When each essay session starts you will be tempted to look ahead in the packet to see which subjects are being tested. You should resist this urge. Besides taking up valuable minutes, looking at all the essays will distract you from the task at hand. And peeking at essays two and three will tempt you to do them out of order, especially if your favorite subject is among them. This may seem like the model of efficiency at first but it opens the door to many possible mistakes that can render all of your efforts moot. Imagine, if you will, that you discover question #3 is Torts, and you just LOVE Torts! You’ll likely find it difficult to resist reading the fact pattern to get a head start on the issues. This may only take you a few minutes but those few minutes may be the most important minutes of the entire exam if you’re just that much short of properly completing the third essay in that session when the Proctor announces “Time! Stop writing or typing!”
And you risk even more damage to your overall score if you give in to temptation and skip right to that essay on your favorite subject. It may seem like the best strategy at that moment to try to increase your score on that one essay by taking a few extra minutes to craft a killer answer (because you just KNOW you’re going to be rewarded with a very high score.) But you take a huge risk doing that. If your gamble doesn’t pay off you’ve just handicapped yourself on the next two questions. And if you skipped the first question because you really don’t care for, e.g., Civil Procedure, you have now put that entire three-hour session in jeopardy because you’ve reduced the time you can spend on, say, that tricky issue about whether the defendant has a right to a compel the plaintiff to take a physical or mental evaluation; or to recall the specific rules regarding jurisdiction when the defendant corporation only does business in one state, both of the plaintiffs are residents of different states, each of their damages is less than the amount required for Diversity Jurisdiction, and the corporation’s headquarters are in Canada,. Or maybe there’s a Constitutional Law essay that’s all about Executive Powers. Yikes! A potential score of 75 or 80 on one essay may not be enough to overcome the potential scores of 50 or 55 you might get on the next two essays. In the end, you would have been better off logically organizing and writing each of the three essays in the recommended 60 minutes, giving yourself the best possible chance of getting three solid 65s.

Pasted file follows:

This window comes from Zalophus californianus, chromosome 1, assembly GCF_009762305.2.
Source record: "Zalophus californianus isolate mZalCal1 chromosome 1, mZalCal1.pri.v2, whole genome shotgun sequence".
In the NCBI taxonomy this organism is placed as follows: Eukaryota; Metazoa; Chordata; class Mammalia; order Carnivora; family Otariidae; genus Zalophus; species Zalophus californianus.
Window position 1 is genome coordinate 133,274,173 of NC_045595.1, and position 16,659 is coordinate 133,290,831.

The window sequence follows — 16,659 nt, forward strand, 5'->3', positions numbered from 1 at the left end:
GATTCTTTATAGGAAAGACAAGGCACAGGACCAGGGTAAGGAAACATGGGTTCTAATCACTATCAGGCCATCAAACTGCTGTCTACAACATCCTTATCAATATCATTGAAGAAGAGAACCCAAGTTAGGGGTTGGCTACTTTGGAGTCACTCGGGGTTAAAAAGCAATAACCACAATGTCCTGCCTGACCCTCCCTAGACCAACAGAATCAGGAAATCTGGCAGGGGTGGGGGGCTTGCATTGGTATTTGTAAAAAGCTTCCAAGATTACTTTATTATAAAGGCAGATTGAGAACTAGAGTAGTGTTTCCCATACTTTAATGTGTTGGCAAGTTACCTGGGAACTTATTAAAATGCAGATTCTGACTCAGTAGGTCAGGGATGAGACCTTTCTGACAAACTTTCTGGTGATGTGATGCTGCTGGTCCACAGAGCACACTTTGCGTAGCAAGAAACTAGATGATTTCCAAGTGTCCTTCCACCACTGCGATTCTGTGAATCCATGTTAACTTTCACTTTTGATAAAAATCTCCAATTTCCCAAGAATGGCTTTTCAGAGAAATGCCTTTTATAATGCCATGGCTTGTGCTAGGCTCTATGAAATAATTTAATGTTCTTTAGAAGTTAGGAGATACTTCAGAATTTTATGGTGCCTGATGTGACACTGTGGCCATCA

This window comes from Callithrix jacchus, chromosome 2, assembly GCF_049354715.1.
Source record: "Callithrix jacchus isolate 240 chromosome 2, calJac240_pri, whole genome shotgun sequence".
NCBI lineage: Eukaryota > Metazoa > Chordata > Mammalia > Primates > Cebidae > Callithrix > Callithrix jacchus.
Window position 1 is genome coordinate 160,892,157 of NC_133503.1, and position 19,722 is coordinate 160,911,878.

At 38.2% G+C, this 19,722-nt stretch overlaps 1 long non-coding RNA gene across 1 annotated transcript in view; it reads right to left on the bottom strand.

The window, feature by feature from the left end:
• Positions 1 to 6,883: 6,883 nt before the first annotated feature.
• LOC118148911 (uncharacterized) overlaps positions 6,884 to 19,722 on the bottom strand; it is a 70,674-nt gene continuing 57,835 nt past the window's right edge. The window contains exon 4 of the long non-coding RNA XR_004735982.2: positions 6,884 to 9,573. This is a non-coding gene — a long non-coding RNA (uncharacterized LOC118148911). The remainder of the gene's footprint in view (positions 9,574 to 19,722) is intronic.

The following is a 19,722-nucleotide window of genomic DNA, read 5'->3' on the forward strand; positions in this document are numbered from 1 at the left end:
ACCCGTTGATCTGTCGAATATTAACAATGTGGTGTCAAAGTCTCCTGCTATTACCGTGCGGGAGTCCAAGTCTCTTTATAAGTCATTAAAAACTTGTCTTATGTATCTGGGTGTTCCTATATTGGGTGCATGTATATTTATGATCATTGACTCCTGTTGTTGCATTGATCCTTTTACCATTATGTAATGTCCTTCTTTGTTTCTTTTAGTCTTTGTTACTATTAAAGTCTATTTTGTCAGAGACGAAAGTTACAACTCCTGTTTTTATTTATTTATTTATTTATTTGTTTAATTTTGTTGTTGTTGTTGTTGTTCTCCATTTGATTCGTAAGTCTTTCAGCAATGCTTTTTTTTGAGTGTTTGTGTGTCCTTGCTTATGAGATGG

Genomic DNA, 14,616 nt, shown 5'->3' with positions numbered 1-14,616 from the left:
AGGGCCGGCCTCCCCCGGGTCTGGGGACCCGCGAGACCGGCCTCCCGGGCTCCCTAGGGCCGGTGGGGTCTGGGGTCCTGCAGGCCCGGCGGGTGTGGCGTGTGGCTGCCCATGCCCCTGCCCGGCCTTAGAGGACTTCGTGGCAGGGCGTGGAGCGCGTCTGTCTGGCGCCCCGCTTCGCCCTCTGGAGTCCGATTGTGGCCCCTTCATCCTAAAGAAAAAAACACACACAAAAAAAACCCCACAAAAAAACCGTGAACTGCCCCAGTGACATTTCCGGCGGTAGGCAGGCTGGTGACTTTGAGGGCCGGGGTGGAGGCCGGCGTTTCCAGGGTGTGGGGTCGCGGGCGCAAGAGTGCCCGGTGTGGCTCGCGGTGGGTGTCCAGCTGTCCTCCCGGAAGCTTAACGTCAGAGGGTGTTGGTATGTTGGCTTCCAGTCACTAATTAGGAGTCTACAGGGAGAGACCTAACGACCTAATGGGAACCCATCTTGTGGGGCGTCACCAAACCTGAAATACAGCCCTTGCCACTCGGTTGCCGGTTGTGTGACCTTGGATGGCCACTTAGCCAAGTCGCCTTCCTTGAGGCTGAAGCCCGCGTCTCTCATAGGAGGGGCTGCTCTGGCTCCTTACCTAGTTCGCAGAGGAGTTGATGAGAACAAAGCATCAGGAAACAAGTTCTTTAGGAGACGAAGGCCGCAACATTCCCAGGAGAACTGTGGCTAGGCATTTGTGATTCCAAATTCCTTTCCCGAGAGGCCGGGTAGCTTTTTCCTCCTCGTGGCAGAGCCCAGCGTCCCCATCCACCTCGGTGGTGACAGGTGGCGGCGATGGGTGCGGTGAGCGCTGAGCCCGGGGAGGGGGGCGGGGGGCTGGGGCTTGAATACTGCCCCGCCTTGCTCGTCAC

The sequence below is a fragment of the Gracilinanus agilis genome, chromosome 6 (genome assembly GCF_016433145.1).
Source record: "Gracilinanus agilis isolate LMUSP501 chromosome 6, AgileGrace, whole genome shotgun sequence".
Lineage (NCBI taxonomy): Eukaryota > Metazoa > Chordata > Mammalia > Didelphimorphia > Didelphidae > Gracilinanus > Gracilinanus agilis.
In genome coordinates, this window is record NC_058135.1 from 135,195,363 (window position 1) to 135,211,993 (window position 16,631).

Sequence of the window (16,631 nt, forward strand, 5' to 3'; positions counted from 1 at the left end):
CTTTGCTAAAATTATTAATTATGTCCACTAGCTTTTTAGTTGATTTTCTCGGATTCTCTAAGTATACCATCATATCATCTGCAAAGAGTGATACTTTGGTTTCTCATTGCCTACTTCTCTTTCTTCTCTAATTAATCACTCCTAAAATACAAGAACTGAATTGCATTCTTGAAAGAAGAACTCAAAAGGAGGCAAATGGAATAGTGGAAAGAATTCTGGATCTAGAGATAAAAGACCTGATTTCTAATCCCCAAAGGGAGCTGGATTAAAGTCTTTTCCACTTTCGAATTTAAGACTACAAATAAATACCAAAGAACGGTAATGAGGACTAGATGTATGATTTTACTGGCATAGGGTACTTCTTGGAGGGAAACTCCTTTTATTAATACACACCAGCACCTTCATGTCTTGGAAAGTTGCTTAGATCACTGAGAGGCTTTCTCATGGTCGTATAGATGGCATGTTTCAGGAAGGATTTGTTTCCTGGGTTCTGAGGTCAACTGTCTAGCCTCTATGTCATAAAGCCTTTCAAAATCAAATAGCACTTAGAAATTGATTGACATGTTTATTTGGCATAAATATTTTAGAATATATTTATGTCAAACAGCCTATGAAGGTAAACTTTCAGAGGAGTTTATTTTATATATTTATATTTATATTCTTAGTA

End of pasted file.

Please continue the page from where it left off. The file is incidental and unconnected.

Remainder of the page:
Another potential problem you could encounter by doing the second or third essay first is inadvertently typing or writing the answer in the wrong section in Examsoft or in the wrong book. This would be an almost irreversible mistake if you wrote your answers by hand, but if you’re typing you could be frantically trying to copy and paste your answers into the correct section when the Proctor calls “Time!”
It’s better to keep unnecessary distractions to a minimum. Simply attack the essays in the order in which they are presented, give each one of them the full 60 minutes it deserves, and don’t run the risk of short-circuiting your already stressed-out brain.